Basilica di San Miniato al Monte stands atop one of the highest points in Florence, its gleaming white-and-green facade visible from the valley below, has been described as the finest Romanesque structure in Tuscany and one of the most beautiful churches in Italy. San Miniato is one of the few ancient churches of Florence to survive the centuries virtually intact.
San Miniato was an eastern Christian who settled in Florence and was martyred during Emperor Decius’s persecutions in A.D. 250.
The legend goes that the decapitated saint picked up his head, walked across the river, climbed up the hillside, and didn’t lie down to die until he reached this spot. He and other Christians were buried here, and a shrine was raised on the site as early as the 4th century.
The current building began to take shape in 1013, under the auspices of the powerful Arte di Calimala guild, whose symbol, a bronze eagle clutching a bale of wool, perches atop the facade.
The Romanesque facade is a particularly gorgeous bit of white Carrara and green Prato marble inlay. Above the central window is a 13th-century mosaic of Christ between the Madonna and St. Miniato.
The interior has a few Renaissance additions, but they blend in well with the overall medieval aspect – an airy, stony space with a raised choir at one end, painted wooden trusses on the ceiling, and tombs interspersed with inlaid marble symbols of the zodiac paving the floor.
Below the choir is an 11th-century crypt with small frescoes by Taddeo Gaddi.
Off to the right of the raised choir is the sacristy, which Spinello Aretino covered in 1387 with cartoonish yet elegant frescoes depicting the Life of St. Benedict.
Off the left aisle of the nave is 15th-century Cappella del Cardinale del Portogallo, a brilliant collaborative effort by Renaissance artists built to honor young Portuguese humanist Cardinal Jacopo di Lusitania, who was sent to study in Perugia but died an untimely death at 25 in Florence. Brunelleschi’s student Antonio Manetti started the chapel in 1460 but soon died, and Antonio Rossellino finished the architecture and carving by 1466.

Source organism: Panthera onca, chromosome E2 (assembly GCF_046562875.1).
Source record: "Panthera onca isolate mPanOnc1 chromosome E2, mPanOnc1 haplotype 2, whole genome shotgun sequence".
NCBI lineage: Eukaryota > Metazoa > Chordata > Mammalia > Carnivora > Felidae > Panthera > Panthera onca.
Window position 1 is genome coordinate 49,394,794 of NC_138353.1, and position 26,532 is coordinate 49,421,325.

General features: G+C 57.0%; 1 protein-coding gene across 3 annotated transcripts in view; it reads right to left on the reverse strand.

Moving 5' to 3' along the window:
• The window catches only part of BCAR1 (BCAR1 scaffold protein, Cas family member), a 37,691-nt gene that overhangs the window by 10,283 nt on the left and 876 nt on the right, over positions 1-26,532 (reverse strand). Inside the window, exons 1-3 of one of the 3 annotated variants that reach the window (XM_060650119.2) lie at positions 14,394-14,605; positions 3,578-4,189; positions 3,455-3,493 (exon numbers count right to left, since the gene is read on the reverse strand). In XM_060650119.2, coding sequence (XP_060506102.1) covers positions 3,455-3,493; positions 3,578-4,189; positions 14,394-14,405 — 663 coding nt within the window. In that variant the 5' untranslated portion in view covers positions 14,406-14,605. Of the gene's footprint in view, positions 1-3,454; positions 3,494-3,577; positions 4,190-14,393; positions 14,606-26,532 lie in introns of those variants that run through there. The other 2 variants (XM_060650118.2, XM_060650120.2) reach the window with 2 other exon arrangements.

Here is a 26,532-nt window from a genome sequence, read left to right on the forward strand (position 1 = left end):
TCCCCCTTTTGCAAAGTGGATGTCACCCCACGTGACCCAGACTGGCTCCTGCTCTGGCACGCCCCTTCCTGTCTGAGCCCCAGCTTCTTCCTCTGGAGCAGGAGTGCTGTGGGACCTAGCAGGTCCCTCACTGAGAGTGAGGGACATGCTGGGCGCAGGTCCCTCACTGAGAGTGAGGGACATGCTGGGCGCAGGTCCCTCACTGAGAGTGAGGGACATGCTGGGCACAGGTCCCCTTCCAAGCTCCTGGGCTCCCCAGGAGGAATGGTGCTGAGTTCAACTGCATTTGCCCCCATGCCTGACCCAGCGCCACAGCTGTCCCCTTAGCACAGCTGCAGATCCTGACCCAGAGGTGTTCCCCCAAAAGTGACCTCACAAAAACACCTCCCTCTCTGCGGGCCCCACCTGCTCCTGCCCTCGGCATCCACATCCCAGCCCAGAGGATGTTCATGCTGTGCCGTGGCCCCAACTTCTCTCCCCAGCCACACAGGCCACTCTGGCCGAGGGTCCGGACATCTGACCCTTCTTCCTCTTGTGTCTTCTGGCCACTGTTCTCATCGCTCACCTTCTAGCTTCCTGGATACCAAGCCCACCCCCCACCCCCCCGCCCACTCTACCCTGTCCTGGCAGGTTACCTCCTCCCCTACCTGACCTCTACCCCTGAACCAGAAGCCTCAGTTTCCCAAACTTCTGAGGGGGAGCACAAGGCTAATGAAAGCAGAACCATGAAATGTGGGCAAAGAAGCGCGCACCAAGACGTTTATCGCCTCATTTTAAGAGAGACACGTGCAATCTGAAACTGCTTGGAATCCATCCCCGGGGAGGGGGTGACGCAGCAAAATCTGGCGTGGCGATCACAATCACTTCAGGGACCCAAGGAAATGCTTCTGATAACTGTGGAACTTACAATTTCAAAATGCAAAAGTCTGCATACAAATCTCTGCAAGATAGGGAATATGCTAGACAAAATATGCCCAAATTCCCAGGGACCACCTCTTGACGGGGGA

Luca della Robbia provided the glazed terra-cotta dome, a cubic landscape set with tondi of the four Virtues surrounding the Holy Spirit to symbolize the young scholar’s devotion to the church and to humanist philosophy.
It stands as one of della Robbia’s masterpieces of color and classical ideals. The unfinished bell tower seen from the outside was designed by Baccio d’Agnolo.
In 1530 the combined troops of Charles V and Medici Pope Clement VII, who had recently reconciled with each other, lay siege to the newly declared Republic of Florence in an attempt to reinstate the Medici dukes. San Miniato al Monte was one of the prime fortifications, and an artilleryman named Lapo was stationed up in the tower with two small cannons – he was basically bait, stuck there to draw the fire of the enemy where it would do little harm.
The man in charge of the defenses was Michelangelo, who, the authorities figured, was so good at everything else, why not military fortifications? After throwing up dirt ramparts and cobbling together defensible walls out of oak timbers, Michelangelo helped poor Lapo out by devising an ingenious way to protect the tower: He hung mattresses down the sides to absorb the shock of the cannonballs fired at it and left the tower (and, more important, Lapo) still standing.
The siege was eventually successful, however, and the Florentine Republic fell, but while it lasted, Michelangelo spent his day up here and referred to the church of San Salvatore al Monte just below as “my pretty country maid.” It’s a simple 1400 church built by Cronaca, with a Giovanni della Robbia Deposition and a Neri di Bicci Pietà inside.